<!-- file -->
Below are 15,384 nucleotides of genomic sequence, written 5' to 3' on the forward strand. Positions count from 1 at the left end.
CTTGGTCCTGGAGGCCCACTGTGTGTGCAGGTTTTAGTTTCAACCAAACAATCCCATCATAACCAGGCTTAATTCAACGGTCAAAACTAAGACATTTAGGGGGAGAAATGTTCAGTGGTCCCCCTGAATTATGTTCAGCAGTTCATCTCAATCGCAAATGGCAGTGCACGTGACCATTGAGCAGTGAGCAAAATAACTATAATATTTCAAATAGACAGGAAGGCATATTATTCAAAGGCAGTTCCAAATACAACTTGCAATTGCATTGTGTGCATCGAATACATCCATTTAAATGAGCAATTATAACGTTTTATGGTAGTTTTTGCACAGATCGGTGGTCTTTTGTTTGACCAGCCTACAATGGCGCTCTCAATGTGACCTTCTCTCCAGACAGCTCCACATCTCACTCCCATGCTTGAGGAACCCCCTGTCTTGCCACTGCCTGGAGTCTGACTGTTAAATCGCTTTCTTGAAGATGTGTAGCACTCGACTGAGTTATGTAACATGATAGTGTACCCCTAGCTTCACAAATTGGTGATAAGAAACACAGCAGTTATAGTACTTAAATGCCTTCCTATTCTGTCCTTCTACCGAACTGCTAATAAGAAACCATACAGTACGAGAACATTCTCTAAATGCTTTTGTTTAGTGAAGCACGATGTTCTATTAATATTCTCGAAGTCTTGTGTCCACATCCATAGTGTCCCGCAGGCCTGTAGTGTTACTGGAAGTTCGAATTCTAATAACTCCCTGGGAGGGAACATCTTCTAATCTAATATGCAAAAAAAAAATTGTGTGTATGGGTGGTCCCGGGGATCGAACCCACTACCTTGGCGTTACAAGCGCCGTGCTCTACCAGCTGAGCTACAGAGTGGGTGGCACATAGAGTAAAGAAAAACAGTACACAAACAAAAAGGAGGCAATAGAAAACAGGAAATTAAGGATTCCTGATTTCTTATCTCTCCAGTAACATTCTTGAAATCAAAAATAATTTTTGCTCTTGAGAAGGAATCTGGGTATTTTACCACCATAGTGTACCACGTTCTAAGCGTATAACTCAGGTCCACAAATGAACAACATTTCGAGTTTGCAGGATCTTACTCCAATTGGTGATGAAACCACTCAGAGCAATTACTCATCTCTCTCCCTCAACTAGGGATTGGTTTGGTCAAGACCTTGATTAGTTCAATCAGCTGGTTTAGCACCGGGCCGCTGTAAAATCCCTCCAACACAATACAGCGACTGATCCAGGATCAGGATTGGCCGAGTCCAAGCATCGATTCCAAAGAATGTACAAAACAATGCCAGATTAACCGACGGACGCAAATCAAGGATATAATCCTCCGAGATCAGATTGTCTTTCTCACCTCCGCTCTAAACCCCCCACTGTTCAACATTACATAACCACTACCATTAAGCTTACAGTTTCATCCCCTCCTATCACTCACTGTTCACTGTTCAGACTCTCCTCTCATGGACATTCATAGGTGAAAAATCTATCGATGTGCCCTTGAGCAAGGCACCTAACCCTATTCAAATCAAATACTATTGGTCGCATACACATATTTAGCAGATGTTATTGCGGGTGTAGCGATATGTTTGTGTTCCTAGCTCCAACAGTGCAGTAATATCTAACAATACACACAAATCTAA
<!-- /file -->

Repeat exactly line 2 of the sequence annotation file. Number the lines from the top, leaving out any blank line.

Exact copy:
CTTGGTCCTGGAGGCCCACTGTGTGTGCAGGTTTTAGTTTCAACCAAACAATCCCATCATAACCAGGCTTAATTCAACGGTCAAAACTAAGACATTTAGGGGGAGAAATGTTCAGTGGTCCCCCTGAATTATGTTCAGCAGTTCATCTCAATCGCAAATGGCAGTGCACGTGACCATTGAGCAGTGAGCAAAATAACTATAATATTTCAAATAGACAGGAAGGCATATTATTCAAAGGCAGTTCCAAATACAACTTGCAATTGCATTGTGTGCATCGAATACATCCATTTAAATGAGCAATTATAACGTTTTATGGTAGTTTTTGCACAGATCGGTGGTCTTTTGTTTGACCAGCCTACAATGGCGCTCTCAATGTGACCTTCTCTCCAGACAGCTCCACATCTCACTCCCATGCTTGAGGAACCCCCTGTCTTGCCACTGCCTGGAGTCTGACTGTTAAATCGCTTTCTTGAAGATGTGTAGCACTCGACTGAGTTATGTAACATGATAGTGTACCCCTAGCTTCACAAATTGGTGATAAGAAACACAGCAGTTATAGTACTTAAATGCCTTCCTATTCTGTCCTTCTACCGAACTGCTAATAAGAAACCATACAGTACGAGAACATTCTCTAAATGCTTTTGTTTAGTGAAGCACGATGTTCTATTAATATTCTCGAAGTCTTGTGTCCACATCCATAGTGTCCCGCAGGCCTGTAGTGTTACTGGAAGTTCGAATTCTAATAACTCCCTGGGAGGGAACATCTTCTAATCTAATATGCAAAAAAAAAATTGTGTGTATGGGTGGTCCCGGGGATCGAACCCACTACCTTGGCGTTACAAGCGCCGTGCTCTACCAGCTGAGCTACAGAGTGGGTGGCACATAGAGTAAAGAAAAACAGTACACAAACAAAAAGGAGGCAATAGAAAACAGGAAATTAAGGATTCCTGATTTCTTATCTCTCCAGTAACATTCTTGAAATCAAAAATAATTTTTGCTCTTGAGAAGGAATCTGGGTATTTTACCACCATAGTGTACCACGTTCTAAGCGTATAACTCAGGTCCACAAATGAACAACATTTCGAGTTTGCAGGATCTTACTCCAATTGGTGATGAAACCACTCAGAGCAATTACTCATCTCTCTCCCTCAACTAGGGATTGGTTTGGTCAAGACCTTGATTAGTTCAATCAGCTGGTTTAGCACCGGGCCGCTGTAAAATCCCTCCAACACAATACAGCGACTGATCCAGGATCAGGATTGGCCGAGTCCAAGCATCGATTCCAAAGAATGTACAAAACAATGCCAGATTAACCGACGGACGCAAATCAAGGATATAATCCTCCGAGATCAGATTGTCTTTCTCACCTCCGCTCTAAACCCCCCACTGTTCAACATTACATAACCACTACCATTAAGCTTACAGTTTCATCCCCTCCTATCACTCACTGTTCACTGTTCAGACTCTCCTCTCATGGACATTCATAGGTGAAAAATCTATCGATGTGCCCTTGAGCAAGGCACCTAACCCTATTCAAATCAAATACTATTGGTCGCATACACATATTTAGCAGATGTTATTGCGGGTGTAGCGATATGTTTGTGTTCCTAGCTCCAACAGTGCAGTAATATCTAACAATACACACAAATCTAA